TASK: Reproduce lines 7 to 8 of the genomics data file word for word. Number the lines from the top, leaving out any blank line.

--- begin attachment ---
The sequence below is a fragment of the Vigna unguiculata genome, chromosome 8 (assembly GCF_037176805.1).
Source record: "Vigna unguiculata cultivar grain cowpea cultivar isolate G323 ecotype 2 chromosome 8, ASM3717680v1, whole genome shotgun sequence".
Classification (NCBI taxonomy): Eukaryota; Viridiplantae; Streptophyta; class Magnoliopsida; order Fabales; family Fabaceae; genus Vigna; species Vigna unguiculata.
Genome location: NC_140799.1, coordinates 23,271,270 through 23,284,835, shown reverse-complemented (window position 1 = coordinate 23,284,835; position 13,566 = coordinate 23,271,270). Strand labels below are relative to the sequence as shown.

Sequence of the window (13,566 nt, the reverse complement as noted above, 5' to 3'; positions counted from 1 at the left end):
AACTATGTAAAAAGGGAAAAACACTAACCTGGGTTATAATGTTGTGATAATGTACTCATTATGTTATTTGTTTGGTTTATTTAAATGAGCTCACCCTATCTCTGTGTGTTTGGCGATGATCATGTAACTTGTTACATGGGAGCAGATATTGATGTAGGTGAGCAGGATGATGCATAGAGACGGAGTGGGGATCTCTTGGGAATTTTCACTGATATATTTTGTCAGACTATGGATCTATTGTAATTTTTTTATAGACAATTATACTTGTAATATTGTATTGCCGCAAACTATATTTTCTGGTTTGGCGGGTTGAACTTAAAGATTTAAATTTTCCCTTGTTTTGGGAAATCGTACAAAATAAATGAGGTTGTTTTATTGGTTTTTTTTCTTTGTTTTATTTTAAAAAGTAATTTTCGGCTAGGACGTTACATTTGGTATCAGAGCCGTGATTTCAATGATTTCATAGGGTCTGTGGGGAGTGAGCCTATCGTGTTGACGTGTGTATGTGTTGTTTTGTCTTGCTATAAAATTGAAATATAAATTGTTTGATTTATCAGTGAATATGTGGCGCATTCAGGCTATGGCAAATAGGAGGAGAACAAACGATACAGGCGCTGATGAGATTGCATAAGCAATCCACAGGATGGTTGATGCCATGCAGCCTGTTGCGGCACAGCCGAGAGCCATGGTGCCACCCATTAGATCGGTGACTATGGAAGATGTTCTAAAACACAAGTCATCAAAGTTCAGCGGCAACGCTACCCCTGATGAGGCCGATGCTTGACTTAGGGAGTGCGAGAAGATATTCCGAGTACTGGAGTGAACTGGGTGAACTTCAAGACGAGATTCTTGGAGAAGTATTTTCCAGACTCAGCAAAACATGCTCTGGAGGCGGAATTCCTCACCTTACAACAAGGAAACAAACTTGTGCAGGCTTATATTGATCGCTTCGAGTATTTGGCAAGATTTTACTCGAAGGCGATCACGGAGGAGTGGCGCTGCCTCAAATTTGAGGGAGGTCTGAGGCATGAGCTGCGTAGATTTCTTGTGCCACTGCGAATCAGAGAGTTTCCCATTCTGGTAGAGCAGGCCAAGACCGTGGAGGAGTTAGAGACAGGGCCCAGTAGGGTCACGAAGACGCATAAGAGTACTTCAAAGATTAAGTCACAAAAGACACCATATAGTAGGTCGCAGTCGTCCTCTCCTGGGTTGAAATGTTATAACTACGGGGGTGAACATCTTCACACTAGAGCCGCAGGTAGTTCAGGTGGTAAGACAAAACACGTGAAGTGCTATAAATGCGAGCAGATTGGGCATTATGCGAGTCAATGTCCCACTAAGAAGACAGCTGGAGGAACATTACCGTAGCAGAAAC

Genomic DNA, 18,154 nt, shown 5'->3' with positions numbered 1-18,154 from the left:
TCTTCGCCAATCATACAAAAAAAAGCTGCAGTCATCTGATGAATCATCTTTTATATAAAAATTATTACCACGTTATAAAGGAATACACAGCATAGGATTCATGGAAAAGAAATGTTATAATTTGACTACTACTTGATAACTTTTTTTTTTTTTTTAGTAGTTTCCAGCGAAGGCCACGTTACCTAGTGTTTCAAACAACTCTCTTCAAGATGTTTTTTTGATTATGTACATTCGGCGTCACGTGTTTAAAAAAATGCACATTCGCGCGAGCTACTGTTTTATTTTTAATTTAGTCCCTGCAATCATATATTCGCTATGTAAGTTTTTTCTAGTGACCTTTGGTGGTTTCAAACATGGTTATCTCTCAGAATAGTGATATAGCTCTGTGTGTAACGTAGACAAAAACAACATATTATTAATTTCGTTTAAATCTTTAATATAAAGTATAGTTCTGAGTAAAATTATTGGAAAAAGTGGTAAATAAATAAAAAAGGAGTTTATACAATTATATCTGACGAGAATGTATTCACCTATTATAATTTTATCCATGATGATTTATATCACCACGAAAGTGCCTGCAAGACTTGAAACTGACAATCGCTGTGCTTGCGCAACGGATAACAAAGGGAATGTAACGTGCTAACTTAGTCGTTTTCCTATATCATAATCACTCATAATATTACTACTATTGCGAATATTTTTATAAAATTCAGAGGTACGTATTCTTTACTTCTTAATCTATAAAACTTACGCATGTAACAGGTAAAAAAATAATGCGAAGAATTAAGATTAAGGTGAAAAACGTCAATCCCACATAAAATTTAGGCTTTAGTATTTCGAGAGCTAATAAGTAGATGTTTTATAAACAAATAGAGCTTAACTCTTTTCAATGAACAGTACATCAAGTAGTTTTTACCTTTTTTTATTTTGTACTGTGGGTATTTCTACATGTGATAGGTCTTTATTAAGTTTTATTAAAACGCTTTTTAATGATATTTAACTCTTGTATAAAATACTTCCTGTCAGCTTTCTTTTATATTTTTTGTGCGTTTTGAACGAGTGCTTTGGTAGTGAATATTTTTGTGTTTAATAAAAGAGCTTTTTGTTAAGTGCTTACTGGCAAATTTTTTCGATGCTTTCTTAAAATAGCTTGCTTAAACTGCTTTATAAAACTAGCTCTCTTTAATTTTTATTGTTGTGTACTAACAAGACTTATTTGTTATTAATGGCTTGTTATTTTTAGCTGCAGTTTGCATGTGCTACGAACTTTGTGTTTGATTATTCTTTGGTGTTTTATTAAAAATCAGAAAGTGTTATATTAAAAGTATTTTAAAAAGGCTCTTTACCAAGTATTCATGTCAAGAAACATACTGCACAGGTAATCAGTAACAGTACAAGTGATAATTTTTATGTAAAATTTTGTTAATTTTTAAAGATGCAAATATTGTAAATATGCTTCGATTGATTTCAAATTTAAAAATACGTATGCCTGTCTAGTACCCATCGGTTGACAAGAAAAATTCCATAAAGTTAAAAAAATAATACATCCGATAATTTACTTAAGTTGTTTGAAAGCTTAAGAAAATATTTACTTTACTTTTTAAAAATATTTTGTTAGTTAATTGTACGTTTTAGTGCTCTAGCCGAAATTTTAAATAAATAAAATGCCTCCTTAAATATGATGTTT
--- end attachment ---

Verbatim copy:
Genomic DNA, 18,154 nt, shown 5'->3' with positions numbered 1-18,154 from the left:
TCTTCGCCAATCATACAAAAAAAAGCTGCAGTCATCTGATGAATCATCTTTTATATAAAAATTATTACCACGTTATAAAGGAATACACAGCATAGGATTCATGGAAAAGAAATGTTATAATTTGACTACTACTTGATAACTTTTTTTTTTTTTTTAGTAGTTTCCAGCGAAGGCCACGTTACCTAGTGTTTCAAACAACTCTCTTCAAGATGTTTTTTTGATTATGTACATTCGGCGTCACGTGTTTAAAAAAATGCACATTCGCGCGAGCTACTGTTTTATTTTTAATTTAGTCCCTGCAATCATATATTCGCTATGTAAGTTTTTTCTAGTGACCTTTGGTGGTTTCAAACATGGTTATCTCTCAGAATAGTGATATAGCTCTGTGTGTAACGTAGACAAAAACAACATATTATTAATTTCGTTTAAATCTTTAATATAAAGTATAGTTCTGAGTAAAATTATTGGAAAAAGTGGTAAATAAATAAAAAAGGAGTTTATACAATTATATCTGACGAGAATGTATTCACCTATTATAATTTTATCCATGATGATTTATATCACCACGAAAGTGCCTGCAAGACTTGAAACTGACAATCGCTGTGCTTGCGCAACGGATAACAAAGGGAATGTAACGTGCTAACTTAGTCGTTTTCCTATATCATAATCACTCATAATATTACTACTATTGCGAATATTTTTATAAAATTCAGAGGTACGTATTCTTTACTTCTTAATCTATAAAACTTACGCATGTAACAGGTAAAAAAATAATGCGAAGAATTAAGATTAAGGTGAAAAACGTCAATCCCACATAAAATTTAGGCTTTAGTATTTCGAGAGCTAATAAGTAGATGTTTTATAAACAAATAGAGCTTAACTCTTTTCAATGAACAGTACATCAAGTAGTTTTTACCTTTTTTTATTTTGTACTGTGGGTATTTCTACATGTGATAGGTCTTTATTAAGTTTTATTAAAACGCTTTTTAATGATATTTAACTCTTGTATAAAATACTTCCTGTCAGCTTTCTTTTATATTTTTTGTGCGTTTTGAACGAGTGCTTTGGTAGTGAATATTTTTGTGTTTAATAAAAGAGCTTTTTGTTAAGTGCTTACTGGCAAATTTTTTCGATGCTTTCTTAAAATAGCTTGCTTAAACTGCTTTATAAAACTAGCTCTCTTTAATTTTTATTGTTGTGTACTAACAAGACTTATTTGTTATTAATGGCTTGTTATTTTTAGCTGCAGTTTGCATGTGCTACGAACTTTGTGTTTGATTATTCTTTGGTGTTTTATTAAAAATCAGAAAGTGTTATATTAAAAGTATTTTAAAAAGGCTCTTTACCAAGTATTCATGTCAAGAAACATACTGCACAGGTAATCAGTAACAGTACAAGTGATAATTTTTATGTAAAATTTTGTTAATTTTTAAAGATGCAAATATTGTAAATATGCTTCGATTGATTTCAAATTTAAAAATACGTATGCCTGTCTAGTACCCATCGGTTGACAAGAAAAATTCCATAAAGTTAAAAAAATAATACATCCGATAATTTACTTAAGTTGTTTGAAAGCTTAAGAAAATATTTACTTTACTTTTTAAAAATATTTTGTTAGTTAATTGTACGTTTTAGTGCTCTAGCCGAAATTTTAAATAAATAAAATGCCTCCTTAAATATGATGTTT